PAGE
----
“Have Courage!”


At first, Emerson did not realize this ambivalent quality of the unconscious: when he was young, his private revelations were apparently so angelic and so well disciplined that he trusted them absolutely. Even in middle life he had said jauntily, in reply to an older friend who asked how he could be sure that his confident new revelation might not come from below rather than from above, “If I am the Devil’s child, I will live then from the Devil.” This was all very well as a youthful act of defiant integrity: but it is no answer if it happens that the Devil’s disciple is not a staid, wellbred, firmly moralized young man, needing to discard his moral braces, but a Hitler or a Stalin, heeding every sadistic impulse and magnifying all the possibilities for human iniquity.

In later life Emerson corrected his youthful bias: he fervently blessed the yoke of men’s opinions which he had once forsworn. In his poem “Grace,” Emerson even thanked his “preventing God” for the defenses he had set around him: “example, custom, fear, occasion slow”—scorned bondmen who had served as parapet, keeping him from “the roaring gulf below.” This again is one of those occasions when those who gauge Emerson’s mind by this or that isolated expression fail to correct the momentary aberration by the full report of his life.

All this, and more, one will find in Emerson. But there is no use looking in his work for a closely ordered philosophic system; and to make Emerson into a mere Transcendentalism as many have done, is to show little insight into either the scope or the depth of his thought, for he transcended Transcendentalism as decisively as he protested against Protestantism and dematerialized Materialism. The nearest Emerson ever came to presenting his philosophy as a unity was in his first work on Nature, where he laid out the four chief categories of his thought—commodity, beauty, language, and discipline. But if that were his sole credential as a seminal thinker, it would hardly meet his own criteria; for he kept on contemplating a more adequate expression of his metaphysics in a natural history of the mind, a work whose belated publication as an essay did not fulfill the hopes he had long nourished.

The fact is that Emerson’s abortive efforts to produce a coherent philosophy were untrue to his own system-shattering openness. His mission was to examine crumbling foundations, to condemn unsound structures, to clear the site of lumber, to quarry new materials—not to instruct the would-be builders, nor to design a new structure. Repeatedly Emerson told Carlyle that he had no talent for construction. But what Emerson regarded as a defect was perhaps his essential virtue: his unwillingness to deny a truth because it was inconsistent in appearance or in logic with other equally reputable truths. What he retained, through this constitutional ineptitude, was a readiness to examine and even anticipate incredible new discoveries that system-mongers could not open the door to without acknowledging the insufficiency of their systems. George Edward Woodberry, an unsympathetic critic, said that in studying Emerson “one is reminded of the early sages of Greece.” Precisely: for in both cases this originality and imperfection marked the embryonic expression of a new culture.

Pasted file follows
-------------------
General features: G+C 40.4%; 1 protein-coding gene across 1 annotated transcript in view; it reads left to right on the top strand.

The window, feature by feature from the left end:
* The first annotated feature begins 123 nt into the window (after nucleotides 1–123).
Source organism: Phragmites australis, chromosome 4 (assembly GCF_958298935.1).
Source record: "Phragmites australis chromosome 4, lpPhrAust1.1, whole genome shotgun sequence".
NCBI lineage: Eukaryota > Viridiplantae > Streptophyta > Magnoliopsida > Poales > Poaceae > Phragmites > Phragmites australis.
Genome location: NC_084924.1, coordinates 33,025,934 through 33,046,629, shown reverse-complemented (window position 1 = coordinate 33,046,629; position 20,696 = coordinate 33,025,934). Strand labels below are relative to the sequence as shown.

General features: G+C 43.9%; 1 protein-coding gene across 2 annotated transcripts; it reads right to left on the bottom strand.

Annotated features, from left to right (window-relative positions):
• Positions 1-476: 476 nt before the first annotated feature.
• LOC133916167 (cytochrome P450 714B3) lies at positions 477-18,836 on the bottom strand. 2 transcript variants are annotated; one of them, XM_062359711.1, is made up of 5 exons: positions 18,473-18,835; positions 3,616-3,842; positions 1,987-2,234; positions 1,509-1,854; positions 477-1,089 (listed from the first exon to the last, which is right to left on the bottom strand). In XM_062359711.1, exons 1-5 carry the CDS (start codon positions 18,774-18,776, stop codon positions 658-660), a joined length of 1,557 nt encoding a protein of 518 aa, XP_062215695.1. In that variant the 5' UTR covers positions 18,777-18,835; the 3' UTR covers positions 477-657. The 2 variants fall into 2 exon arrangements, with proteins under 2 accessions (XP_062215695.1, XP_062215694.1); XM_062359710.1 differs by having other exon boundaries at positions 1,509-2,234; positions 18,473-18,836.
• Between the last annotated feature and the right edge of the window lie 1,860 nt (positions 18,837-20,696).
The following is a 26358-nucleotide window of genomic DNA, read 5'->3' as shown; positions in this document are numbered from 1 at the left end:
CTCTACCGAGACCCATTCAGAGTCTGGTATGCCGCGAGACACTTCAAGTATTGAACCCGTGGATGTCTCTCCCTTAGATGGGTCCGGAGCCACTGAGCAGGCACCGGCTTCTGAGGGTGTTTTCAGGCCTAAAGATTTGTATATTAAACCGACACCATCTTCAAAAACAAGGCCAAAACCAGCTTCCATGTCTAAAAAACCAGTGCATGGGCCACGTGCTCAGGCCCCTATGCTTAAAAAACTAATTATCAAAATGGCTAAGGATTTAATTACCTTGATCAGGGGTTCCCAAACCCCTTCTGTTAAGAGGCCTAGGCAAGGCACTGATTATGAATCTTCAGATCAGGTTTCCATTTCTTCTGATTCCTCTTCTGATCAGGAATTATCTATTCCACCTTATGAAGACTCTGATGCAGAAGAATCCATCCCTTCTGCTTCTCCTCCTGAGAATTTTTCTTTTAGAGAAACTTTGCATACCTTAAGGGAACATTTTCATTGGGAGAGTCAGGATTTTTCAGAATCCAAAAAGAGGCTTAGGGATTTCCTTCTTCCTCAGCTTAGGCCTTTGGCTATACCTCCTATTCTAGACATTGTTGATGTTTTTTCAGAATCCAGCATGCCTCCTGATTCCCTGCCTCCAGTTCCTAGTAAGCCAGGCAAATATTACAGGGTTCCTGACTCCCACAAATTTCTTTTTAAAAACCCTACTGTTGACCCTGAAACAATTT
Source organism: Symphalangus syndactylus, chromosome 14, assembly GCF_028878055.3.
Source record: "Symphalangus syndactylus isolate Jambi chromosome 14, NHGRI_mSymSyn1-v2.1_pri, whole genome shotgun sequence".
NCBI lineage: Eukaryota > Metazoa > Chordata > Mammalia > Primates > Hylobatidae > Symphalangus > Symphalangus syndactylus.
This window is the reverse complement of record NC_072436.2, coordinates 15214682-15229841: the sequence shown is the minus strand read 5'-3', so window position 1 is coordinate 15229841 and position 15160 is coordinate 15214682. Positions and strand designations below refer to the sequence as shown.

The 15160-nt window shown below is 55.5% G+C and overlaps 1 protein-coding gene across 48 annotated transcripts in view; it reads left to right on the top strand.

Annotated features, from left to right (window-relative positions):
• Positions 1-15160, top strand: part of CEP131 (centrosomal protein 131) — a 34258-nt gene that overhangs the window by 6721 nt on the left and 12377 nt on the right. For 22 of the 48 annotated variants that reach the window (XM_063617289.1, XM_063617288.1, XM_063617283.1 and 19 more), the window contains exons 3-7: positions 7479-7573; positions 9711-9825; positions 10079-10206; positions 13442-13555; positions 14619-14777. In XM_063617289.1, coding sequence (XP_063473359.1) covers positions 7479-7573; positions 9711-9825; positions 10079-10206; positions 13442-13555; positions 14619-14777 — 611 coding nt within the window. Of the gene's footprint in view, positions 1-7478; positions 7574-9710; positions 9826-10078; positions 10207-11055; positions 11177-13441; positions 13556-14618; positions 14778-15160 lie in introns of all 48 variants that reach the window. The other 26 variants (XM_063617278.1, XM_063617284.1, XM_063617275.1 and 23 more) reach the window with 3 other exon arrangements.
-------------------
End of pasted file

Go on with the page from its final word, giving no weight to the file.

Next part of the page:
Such a description places Emerson’s mind in its proper social setting: it does justice to his intellectual nakedness, his bright innocence, his sparkling richness of potentialities. Unburdened by past encrustations, untrammelled by future constraints, he was free to move in any direction. Emerson’s, in short, was the most liberated mind that the West had produced in several centuries: as liberated as Shakespeare’s. If Emerson “has no philosophy” it is because, like Shakespeare, his philosophy is as large as life, and cannot be reduced to an articulated skeleton without forfeiting its life.

“The day will come,” Emerson prophesied, “when no badge or uniform or star will be worn.” That day has not yet dawned; indeed, in our status-conscious, caste-bound America it seems further away now than ever. No such ungraded, fully individuated society as yet exists anywhere. So perhaps the high value of Emerson’s thought for the present generation lies not only in the way it anticipated or marched ahead of the special discoveries of our time, as in the place it gave to the unconscious and the prerational processes of the mind, but even more in the way it radically differs from our current assumptions and challenges our practices: our conformity, our timidity, our docility—or those fashionable negative images of these same traits, our mindless anarchies, our drug-excited audacities, our aimless violence.

I knew a humorist who in a good deal of rattle had a grain or two of sense. He shocked the company by maintaining that the attributes of God were two,…power and risibility, and that it was the duty of every pious man to keep up the comedy. —“Illusions”

Certainly Emerson’s America is not our present America: it is rather an older yet more youthful Amer- ica, part achieved reality, part hopeful ideal, which we have lost. It is in Emerson’s mind, more fully even than in Jefferson’s, Whitman’s, Thoreau’s, or Lincoln’s mind, that we can measure all that we have disowned or buried, and may, if we go further in the same direction, lose forever. And it is by entering Emerson’s mind once more that we may recover at least a portion of our lost heritage, and gain courage —“courage enough!”—to seek a better life.